In week 3 of #rhizo15, Dave Cormier challenges us to think about the idea that “content” in educational settings is really just another word for people and the communities they operate in (at least that’s my attempt to sum up his argument in a sentence). He links this to the idea that humans are particularly good at creating abstractions, which we then all believe in so as to make sense of the world we live in. These abstractions include money, government, law, marriage and lots of others. This approach, I discovered a couple of years ago, is sometimes referred to as social constructionism – a colleague who is very familiar with this field recommended John Searle’s Making the Social World as a good overview, and I found the book interesting, if slightly heavy going. But in reading it, I realised that I could pinpoint my first realisation of this idea shortly after I started teaching.
At this point I should explain that I am a Chartered Accountant by profession, and proud of it, although people often seem to think I don’t fit their stereotype of an accountant. Accounting is a very fruitful area to explore these ideas as it deals almost entirely in “socially constructed” realities. Money, companies, financial statements, management accounting techniques, shareholders, investments – all of these are things which we have created as a set of communities. They have no objective existence, are only sustained by the fact that people believe in them, and would all vanish if the human race went extinct. When we teach someone how to do management accounting or the rules for financial reporting, for example, all we are doing is sharing the consensus that has built up over the decades and centuries about how these things should be done. That consensus changes over time and will continue to change.
The book that helped me understand all this, that I read in my early teaching days, is called Relevance Lost: Rise and Fall of Management Accounting by Johnson and Kaplan and was published in 1991. I found it riveting and still feel it should be required reading for all accountants. It traces the history of management accounting techniques in American businesses, showing that they arose in a specific set of historical circumstances which in many cases have changed drastically. The authors believed that management accounting was no longer fit for purpose and later went on to develop the two most important ideas that management accounting has seen in recent decades – the balanced scorecard and activity-based costing (both of which, incidentally, remain far too under-used).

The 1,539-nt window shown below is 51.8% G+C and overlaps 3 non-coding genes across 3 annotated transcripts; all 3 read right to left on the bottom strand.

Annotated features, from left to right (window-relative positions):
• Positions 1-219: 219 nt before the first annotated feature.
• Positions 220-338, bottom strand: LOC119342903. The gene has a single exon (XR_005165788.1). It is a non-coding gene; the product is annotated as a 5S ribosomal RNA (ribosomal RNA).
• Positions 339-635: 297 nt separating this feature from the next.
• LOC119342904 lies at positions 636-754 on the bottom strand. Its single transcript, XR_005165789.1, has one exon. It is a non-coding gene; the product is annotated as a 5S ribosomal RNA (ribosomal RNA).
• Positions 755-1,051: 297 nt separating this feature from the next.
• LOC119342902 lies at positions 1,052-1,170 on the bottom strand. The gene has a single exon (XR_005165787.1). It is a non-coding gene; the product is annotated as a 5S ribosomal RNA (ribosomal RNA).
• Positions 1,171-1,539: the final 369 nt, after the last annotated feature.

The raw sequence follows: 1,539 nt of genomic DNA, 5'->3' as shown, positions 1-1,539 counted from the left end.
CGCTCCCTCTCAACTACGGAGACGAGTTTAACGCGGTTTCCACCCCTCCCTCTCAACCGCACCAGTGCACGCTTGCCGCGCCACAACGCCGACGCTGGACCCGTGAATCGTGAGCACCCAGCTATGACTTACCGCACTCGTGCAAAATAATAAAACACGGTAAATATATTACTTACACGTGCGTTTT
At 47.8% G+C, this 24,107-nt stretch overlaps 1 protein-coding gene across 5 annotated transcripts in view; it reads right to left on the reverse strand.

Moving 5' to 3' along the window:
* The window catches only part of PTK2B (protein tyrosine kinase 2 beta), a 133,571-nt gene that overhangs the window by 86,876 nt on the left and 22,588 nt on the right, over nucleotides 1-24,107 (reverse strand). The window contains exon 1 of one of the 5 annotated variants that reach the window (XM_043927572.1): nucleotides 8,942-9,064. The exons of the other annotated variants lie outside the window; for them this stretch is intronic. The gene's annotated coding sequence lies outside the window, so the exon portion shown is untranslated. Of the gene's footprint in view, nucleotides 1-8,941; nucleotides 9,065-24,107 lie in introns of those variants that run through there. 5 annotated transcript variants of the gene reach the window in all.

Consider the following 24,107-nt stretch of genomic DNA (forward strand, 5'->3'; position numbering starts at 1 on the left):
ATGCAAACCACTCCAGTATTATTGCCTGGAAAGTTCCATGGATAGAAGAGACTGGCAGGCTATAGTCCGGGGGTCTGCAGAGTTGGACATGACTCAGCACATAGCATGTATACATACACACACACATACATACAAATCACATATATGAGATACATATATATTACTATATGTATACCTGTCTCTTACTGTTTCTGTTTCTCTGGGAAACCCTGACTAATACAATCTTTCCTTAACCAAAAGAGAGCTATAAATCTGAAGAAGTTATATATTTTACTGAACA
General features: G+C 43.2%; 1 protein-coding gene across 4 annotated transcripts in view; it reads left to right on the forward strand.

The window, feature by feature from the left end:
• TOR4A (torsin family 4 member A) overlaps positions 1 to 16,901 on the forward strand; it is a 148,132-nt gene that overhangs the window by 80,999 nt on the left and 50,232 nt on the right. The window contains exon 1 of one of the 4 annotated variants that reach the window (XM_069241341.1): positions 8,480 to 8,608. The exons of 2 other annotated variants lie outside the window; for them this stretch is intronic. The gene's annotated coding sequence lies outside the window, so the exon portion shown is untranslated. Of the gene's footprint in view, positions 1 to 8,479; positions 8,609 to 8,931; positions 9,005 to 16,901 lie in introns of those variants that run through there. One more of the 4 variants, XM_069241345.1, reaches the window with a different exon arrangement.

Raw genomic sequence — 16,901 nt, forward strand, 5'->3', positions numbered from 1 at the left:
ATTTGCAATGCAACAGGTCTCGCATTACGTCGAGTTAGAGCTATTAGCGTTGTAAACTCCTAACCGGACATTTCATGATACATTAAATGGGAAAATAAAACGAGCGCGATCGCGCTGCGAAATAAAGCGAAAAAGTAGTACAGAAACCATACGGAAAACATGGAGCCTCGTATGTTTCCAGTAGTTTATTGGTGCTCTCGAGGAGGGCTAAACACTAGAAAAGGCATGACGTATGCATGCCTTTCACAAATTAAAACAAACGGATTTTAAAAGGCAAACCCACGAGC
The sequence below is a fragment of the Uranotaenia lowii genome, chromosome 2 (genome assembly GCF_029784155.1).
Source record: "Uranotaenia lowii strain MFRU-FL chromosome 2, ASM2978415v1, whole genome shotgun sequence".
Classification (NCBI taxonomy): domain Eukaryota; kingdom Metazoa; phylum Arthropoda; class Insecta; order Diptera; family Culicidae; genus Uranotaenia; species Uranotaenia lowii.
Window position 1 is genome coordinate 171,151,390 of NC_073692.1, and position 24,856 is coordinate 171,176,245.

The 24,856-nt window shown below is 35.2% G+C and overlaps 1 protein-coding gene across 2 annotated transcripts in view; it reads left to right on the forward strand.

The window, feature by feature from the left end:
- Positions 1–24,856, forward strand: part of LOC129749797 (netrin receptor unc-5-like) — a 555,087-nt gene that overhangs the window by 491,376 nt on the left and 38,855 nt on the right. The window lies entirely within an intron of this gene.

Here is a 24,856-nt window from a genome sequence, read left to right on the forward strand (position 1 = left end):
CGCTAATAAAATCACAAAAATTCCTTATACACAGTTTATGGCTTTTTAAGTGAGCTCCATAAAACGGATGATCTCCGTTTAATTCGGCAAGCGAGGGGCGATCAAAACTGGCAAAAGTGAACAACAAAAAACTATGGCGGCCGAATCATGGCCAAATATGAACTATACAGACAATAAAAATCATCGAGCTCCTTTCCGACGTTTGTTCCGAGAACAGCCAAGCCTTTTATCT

So the concept of “community as curriculum”, or that content means people, doesn’t feel odd or uncomfortable to me – in fact in accounting it is more or less stating the obvious. The accounting curriculum represents the current consensus of the community of accountants, expressed through the syllabi which the accounting bodies determine. But it does raise two quite important questions for me, which continue to nag away:
- It is easy to see that accounting knowledge is based entirely on social constructions, but surely some knowledge is not. Two chemicals, for example, will react together a certain way regardless of what the community thinks. Don’t the physical sciences have certain objective knowledge, a curriculum if you like, that exists independently of the community? So does this require a different teaching approach to the social sciences?
- The issue of community membership cannot be ignored. In most (if not all) fields of knowledge, we will not allow anyone who feels like it to define the curriculum. A certain level of competence must be required first. Someone who qualifies as a Chartered Accountant has demonstrated sufficient expertise to be accepted into that particular professional community and will play their part in the ongoing development of accounting. At present, this entry is quite formal, controlled by professional bodies and largely dependent on passing written exams. I suppose in a sense this entry represents the community accepting the person. But this all feels quite archaic and restrictive. Are there better ways of deciding who is fit to join the community and who is not? I would love to tap into some creative ideas about how else this could be done.